What to Expect from Amazon Stock Now
Welcome to Amazon.com, Inc. (NASDAQ:AMZN), your store for everything. Perhaps that is overly dramatic, but not by much. Amazon’s decision to buy Whole Foods Market, Inc. (NASDAQ:WFM) is one of those events that will be written about in business textbooks for years and years to come. My guess is that it will set AMZN stock on the path to $2,000.
More importantly, the alliance of Amazon and Whole Foods is sure to revamp our grocery experience. We should expect drone deliveries, pick-up stations, shorter checkout lines, personalized sales promotions, and who-knows-what-else.
In previous reports, I have estimated that AMZN stock can reach $2,000 by 2020. Not only does this acquisition increase my level of confidence, but I’m starting to wonder if I was too conservative…I’ve never seen an acquisition this perfect.
But before we get into the details of how it dovetails with Amazon’s “Everything Store” endgame, here are five reasons why this acquisition makes sense.
1. Rich People Live Near Whole Foods
Of the U.S. households that bring in $100,000 per year or more, one-third live within three miles of a Whole Foods. That is not a coincidence, nor is it something that slipped Amazon’s notice. It knows those people like to shop on Amazon.com as well.
2. Young People Live Near Whole Foods
The customer profile at Whole Foods tilts young, towards Millennials and Gen Xers. These demographics place a premium on comfort and convenience, while also maintaining a strong digital profile for Amazon to study. It is the sweet spot.
3. Americans Are Used to Online Grocery Shopping
According to Nielson (NYSE:NLSN) and the Food Marketing Institute (FMI), 23% of U.S. households buy some of their groceries online. As a percentage of total volume, it isn’t anything to write home about, but it’s still early days. Online purchases are expected to account for one-fifth of all purchases by 2025. (Source: “FMI and Nielsen Release First Set of Findings on the Digitally Engaged Food Shopper,” Nielson, January 30, 2017.)
4. Amazon Dominates the Rest of Online Shopping
It’s scary to think consider that 43% of all e-commerce sales come from Amazon. Dominance like that usually borders on monopolistic, but can you monopolize a completely free and open marketplace? It should be impossible, right? Yet Amazon accounts for almost half of online sales. It boggles the mind.
5. AmazonFresh Was Not Working
This deal came out of the blue, but it wasn’t a surprise. Amazon has been trying to conquer the grocery market for some time now. It even launched “AmazonFresh,” a pilot program for delivering groceries, but it failed to catch on.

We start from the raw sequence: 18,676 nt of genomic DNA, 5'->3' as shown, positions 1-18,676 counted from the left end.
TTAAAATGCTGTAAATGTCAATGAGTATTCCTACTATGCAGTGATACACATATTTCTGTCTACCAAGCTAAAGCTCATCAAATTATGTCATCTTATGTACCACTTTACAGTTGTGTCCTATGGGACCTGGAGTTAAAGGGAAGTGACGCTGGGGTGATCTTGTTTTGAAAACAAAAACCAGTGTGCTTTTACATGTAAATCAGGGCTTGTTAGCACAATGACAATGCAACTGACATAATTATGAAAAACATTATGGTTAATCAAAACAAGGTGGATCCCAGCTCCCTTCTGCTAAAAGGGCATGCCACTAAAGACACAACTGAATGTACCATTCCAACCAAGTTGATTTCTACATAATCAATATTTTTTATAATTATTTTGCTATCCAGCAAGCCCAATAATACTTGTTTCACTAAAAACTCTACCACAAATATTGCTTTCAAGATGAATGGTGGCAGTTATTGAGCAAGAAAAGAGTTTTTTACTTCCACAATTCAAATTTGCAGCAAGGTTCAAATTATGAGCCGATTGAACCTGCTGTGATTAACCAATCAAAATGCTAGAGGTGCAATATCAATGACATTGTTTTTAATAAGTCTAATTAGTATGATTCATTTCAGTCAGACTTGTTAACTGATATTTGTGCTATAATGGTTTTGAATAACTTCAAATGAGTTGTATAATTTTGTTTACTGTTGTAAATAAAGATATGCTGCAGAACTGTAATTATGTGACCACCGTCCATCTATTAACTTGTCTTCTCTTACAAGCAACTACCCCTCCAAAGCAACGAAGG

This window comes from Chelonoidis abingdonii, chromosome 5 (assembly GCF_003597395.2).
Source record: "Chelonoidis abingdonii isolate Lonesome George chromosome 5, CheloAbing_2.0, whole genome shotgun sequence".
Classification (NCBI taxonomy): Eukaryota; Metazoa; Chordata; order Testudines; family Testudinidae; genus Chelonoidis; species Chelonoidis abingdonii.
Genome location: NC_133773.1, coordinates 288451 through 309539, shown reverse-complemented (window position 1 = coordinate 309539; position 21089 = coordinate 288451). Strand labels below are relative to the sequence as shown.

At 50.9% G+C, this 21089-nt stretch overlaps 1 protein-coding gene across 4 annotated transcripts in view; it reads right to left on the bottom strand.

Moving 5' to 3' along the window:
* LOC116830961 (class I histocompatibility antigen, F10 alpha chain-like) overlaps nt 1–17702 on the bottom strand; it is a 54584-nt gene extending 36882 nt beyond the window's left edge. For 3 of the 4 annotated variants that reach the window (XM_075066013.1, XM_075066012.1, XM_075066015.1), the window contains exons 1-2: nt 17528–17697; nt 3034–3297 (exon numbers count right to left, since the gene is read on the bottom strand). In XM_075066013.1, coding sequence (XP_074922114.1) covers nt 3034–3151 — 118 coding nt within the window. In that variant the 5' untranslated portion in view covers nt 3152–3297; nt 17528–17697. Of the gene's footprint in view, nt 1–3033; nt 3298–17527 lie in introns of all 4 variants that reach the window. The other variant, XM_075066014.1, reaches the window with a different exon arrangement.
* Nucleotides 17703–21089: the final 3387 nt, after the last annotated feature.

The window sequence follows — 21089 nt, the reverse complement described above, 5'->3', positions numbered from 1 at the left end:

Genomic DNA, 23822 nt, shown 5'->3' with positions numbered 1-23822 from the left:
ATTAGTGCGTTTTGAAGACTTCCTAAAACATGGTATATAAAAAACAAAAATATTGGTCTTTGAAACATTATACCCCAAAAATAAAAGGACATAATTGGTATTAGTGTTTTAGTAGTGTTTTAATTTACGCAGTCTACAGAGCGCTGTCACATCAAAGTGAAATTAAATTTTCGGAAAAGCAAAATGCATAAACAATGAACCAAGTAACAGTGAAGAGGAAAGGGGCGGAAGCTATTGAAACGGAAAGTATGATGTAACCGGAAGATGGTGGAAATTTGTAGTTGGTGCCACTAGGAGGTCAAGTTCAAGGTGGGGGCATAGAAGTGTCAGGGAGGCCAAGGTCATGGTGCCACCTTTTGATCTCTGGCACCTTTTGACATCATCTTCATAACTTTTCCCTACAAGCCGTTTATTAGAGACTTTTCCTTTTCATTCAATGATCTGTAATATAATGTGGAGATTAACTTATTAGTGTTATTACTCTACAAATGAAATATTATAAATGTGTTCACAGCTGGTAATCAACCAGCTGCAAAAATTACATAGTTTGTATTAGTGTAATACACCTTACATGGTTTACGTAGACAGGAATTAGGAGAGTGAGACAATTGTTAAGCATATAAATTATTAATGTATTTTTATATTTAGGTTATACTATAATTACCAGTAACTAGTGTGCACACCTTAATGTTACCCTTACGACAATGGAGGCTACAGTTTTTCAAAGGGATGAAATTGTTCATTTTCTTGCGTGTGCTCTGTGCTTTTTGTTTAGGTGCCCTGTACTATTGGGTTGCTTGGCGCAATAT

Customers didn’t fall in love with AmazonFresh because it wasn’t partnering with local grocery stores, unlike Instacart, which made sure to forge connections.
Now that Amazon has 430 physical locations, it can finally pair its delivery system with a successful grocery store.
AMZN Stock: The Long Game
WFM stock got a huge boost after the deal was announced. Investors could have made a rapid 30% return if they owned the stock, but that will probably look like peanuts compared to Amazon’s future gains.
What with drones deliveries and self-checkout machines, the industry could become a battleground for data savvy companies. And let’s not forget that Amazon is a technology company first and foremost.
Who else but Amazon should profit from the invasion of technology into the grocery industry?
Wal-Mart Stores Inc (NYSE:WMT) is no slouch in this department, but let’s be clear: It doesn’t stand a chance against Amazon if data is the weapon of choice.
Nevertheless, Amazon is learning that digital only take you so far. In buying a physical retailer, it has conceded that analog interactions are necessary to the consumer experience (at least in some respects). As such, we could see Amazon make use of the physical stores in unusual ways, such as hosting cooking lessons or wine bars. It’s always good practice to expect the unexpected from Amazon.
In the end, however, I believe Amazon’s most potent advantage will come from its “Prime” membership. The premium pass to all things Amazon includes a “Netflix”-style streaming service, free deliveries, and a music service. Imagine if grocery deliveries and/or savings were added on top? It would become more irresistible than ever.
Prime is the secret to Amazon’s long-term goal: The Everything Store.
CEO Jeff Bezos has made it clear that is his one, true ambition. He wants Amazon to be a place where anyone can buy anything they want as fast as they want.
Investors continually underestimate the potential of this business model, because we’ve never seen anything like it before. Amazon is breaking new ground here, which makes it incredibly hard to value.
However, I have no trouble seeing the stock double to $2,000. I was already expecting that level of growth from cloud computing, Prime, and online shopping trends—the Whole Foods acquisition only reaffirms my faith that AMZN stock will get there.